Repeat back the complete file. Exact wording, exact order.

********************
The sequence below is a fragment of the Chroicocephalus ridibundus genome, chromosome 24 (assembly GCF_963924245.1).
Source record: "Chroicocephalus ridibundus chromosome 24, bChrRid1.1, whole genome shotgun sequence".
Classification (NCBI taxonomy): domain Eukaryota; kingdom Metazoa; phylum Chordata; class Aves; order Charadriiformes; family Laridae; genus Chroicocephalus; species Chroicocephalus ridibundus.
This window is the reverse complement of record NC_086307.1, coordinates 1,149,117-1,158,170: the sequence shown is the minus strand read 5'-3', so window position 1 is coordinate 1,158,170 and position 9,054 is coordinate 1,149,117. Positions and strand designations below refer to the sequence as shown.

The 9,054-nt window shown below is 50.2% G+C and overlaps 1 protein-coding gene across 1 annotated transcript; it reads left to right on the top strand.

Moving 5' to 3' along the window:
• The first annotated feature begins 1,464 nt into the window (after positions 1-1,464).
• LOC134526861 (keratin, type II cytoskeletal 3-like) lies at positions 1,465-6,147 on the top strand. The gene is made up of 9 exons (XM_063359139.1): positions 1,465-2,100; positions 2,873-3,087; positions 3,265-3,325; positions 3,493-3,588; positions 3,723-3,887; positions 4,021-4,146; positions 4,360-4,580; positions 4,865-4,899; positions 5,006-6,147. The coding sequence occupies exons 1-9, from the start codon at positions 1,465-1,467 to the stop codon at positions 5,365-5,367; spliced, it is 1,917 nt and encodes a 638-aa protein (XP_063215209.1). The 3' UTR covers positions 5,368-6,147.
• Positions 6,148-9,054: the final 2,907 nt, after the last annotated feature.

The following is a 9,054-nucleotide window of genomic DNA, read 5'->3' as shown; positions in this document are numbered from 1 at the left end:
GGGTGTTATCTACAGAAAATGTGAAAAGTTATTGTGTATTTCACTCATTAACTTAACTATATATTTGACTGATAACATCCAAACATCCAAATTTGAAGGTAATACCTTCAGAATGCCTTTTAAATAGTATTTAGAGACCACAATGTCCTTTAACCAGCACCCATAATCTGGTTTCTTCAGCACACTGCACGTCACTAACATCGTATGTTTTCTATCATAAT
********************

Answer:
The sequence below is a fragment of the Chroicocephalus ridibundus genome, chromosome 24 (assembly GCF_963924245.1).
Source record: "Chroicocephalus ridibundus chromosome 24, bChrRid1.1, whole genome shotgun sequence".
Classification (NCBI taxonomy): domain Eukaryota; kingdom Metazoa; phylum Chordata; class Aves; order Charadriiformes; family Laridae; genus Chroicocephalus; species Chroicocephalus ridibundus.
This window is the reverse complement of record NC_086307.1, coordinates 1,149,117-1,158,170: the sequence shown is the minus strand read 5'-3', so window position 1 is coordinate 1,158,170 and position 9,054 is coordinate 1,149,117. Positions and strand designations below refer to the sequence as shown.

The 9,054-nt window shown below is 50.2% G+C and overlaps 1 protein-coding gene across 1 annotated transcript; it reads left to right on the top strand.

Moving 5' to 3' along the window:
• The first annotated feature begins 1,464 nt into the window (after positions 1-1,464).
• LOC134526861 (keratin, type II cytoskeletal 3-like) lies at positions 1,465-6,147 on the top strand. The gene is made up of 9 exons (XM_063359139.1): positions 1,465-2,100; positions 2,873-3,087; positions 3,265-3,325; positions 3,493-3,588; positions 3,723-3,887; positions 4,021-4,146; positions 4,360-4,580; positions 4,865-4,899; positions 5,006-6,147. The coding sequence occupies exons 1-9, from the start codon at positions 1,465-1,467 to the stop codon at positions 5,365-5,367; spliced, it is 1,917 nt and encodes a 638-aa protein (XP_063215209.1). The 3' UTR covers positions 5,368-6,147.
• Positions 6,148-9,054: the final 2,907 nt, after the last annotated feature.

The following is a 9,054-nucleotide window of genomic DNA, read 5'->3' as shown; positions in this document are numbered from 1 at the left end:
GGGTGTTATCTACAGAAAATGTGAAAAGTTATTGTGTATTTCACTCATTAACTTAACTATATATTTGACTGATAACATCCAAACATCCAAATTTGAAGGTAATACCTTCAGAATGCCTTTTAAATAGTATTTAGAGACCACAATGTCCTTTAACCAGCACCCATAATCTGGTTTCTTCAGCACACTGCACGTCACTAACATCGTATGTTTTCTATCATAAT